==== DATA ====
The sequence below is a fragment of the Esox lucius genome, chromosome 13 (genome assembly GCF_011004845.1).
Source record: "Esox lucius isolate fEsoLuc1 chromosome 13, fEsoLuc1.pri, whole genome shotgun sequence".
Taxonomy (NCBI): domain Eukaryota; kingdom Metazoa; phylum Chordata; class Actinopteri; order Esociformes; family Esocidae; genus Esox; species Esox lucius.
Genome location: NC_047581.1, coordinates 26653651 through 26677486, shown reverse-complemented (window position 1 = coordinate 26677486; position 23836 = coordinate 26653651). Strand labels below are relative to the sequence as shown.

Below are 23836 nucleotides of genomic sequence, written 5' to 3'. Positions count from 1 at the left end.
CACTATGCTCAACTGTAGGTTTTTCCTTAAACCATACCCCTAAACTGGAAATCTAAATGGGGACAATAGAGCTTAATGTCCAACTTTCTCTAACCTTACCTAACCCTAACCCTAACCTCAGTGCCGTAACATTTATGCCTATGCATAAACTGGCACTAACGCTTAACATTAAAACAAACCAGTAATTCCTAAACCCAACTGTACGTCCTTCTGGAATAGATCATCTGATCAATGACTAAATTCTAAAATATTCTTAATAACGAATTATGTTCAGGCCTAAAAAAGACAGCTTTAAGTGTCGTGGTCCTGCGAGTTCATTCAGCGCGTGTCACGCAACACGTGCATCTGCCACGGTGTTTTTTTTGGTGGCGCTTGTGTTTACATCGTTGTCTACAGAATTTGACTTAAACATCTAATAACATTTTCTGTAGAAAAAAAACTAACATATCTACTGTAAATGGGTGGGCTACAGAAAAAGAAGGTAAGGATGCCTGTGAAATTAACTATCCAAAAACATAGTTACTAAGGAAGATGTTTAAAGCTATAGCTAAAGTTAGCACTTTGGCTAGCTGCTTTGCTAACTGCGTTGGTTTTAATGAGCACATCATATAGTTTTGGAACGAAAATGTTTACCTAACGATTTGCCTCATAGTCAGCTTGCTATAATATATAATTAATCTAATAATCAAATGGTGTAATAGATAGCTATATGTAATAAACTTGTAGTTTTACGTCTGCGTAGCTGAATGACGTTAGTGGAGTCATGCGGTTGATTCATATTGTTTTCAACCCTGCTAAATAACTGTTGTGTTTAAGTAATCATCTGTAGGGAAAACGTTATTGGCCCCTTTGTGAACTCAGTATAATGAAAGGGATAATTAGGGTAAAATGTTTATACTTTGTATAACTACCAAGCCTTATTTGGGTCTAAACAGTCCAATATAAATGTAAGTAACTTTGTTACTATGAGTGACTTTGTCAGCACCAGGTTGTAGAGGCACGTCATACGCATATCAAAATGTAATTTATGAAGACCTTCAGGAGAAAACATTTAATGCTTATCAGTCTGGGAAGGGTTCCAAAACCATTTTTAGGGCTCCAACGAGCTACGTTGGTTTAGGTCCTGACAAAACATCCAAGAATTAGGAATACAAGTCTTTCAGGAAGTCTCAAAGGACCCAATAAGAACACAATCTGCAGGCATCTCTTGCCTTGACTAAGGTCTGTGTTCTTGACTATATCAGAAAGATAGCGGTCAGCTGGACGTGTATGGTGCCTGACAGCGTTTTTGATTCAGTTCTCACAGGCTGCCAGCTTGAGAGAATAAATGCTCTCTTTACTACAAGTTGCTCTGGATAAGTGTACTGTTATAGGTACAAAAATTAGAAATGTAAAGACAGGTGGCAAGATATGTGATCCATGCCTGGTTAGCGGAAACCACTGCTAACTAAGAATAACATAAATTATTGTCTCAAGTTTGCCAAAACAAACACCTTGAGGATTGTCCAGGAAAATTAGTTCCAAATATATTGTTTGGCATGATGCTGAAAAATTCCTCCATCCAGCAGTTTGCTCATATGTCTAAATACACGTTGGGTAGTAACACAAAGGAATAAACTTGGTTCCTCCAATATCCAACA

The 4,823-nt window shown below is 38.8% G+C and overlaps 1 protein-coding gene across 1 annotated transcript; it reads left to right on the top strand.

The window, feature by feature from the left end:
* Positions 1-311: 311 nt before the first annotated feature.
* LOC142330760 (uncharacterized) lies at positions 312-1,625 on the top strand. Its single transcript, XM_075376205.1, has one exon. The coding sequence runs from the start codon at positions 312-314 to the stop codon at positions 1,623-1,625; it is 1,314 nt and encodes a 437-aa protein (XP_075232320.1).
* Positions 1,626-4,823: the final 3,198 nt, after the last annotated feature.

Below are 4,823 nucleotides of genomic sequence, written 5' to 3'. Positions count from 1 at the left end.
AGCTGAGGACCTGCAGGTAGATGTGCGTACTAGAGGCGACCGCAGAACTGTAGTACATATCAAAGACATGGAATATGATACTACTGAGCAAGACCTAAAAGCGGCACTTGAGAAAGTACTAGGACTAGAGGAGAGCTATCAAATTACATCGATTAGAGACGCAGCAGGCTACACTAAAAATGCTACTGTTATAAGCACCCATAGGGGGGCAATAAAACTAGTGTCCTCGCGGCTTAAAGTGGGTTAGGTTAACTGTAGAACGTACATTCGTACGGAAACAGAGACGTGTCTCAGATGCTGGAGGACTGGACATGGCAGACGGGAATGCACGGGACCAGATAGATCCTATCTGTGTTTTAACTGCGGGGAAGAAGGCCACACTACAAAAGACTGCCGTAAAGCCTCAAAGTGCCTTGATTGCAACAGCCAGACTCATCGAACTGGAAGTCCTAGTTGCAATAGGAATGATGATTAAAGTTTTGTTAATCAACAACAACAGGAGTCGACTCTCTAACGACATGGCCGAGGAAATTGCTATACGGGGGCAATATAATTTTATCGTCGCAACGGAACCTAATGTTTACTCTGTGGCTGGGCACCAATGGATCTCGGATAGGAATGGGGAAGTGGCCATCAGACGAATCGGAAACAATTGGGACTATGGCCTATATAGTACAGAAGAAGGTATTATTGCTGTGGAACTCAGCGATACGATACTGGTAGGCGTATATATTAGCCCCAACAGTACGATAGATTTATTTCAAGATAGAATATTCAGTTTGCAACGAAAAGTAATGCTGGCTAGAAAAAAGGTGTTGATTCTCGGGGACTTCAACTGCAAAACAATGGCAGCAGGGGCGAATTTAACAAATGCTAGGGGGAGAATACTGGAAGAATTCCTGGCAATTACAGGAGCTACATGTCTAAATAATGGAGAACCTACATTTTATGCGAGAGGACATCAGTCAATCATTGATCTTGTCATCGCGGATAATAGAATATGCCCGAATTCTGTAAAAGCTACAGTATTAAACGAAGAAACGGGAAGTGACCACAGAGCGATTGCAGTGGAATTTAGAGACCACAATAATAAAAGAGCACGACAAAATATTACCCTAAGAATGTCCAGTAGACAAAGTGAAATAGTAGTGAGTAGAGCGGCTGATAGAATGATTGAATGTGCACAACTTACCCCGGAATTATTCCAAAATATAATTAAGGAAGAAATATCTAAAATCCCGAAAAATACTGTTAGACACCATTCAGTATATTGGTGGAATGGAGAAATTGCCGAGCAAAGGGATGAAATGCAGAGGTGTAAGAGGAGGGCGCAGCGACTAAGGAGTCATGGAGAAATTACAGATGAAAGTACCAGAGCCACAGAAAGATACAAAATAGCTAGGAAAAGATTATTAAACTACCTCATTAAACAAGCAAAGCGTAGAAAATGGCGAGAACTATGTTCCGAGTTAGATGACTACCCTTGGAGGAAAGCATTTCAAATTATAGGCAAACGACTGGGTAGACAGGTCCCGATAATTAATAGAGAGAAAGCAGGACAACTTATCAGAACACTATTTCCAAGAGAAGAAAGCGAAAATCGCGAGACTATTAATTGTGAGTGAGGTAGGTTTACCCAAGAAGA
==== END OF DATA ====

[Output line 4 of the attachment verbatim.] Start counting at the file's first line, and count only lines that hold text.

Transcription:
Genome location: NC_047581.1, coordinates 26653651 through 26677486, shown reverse-complemented (window position 1 = coordinate 26677486; position 23836 = coordinate 26653651). Strand labels below are relative to the sequence as shown.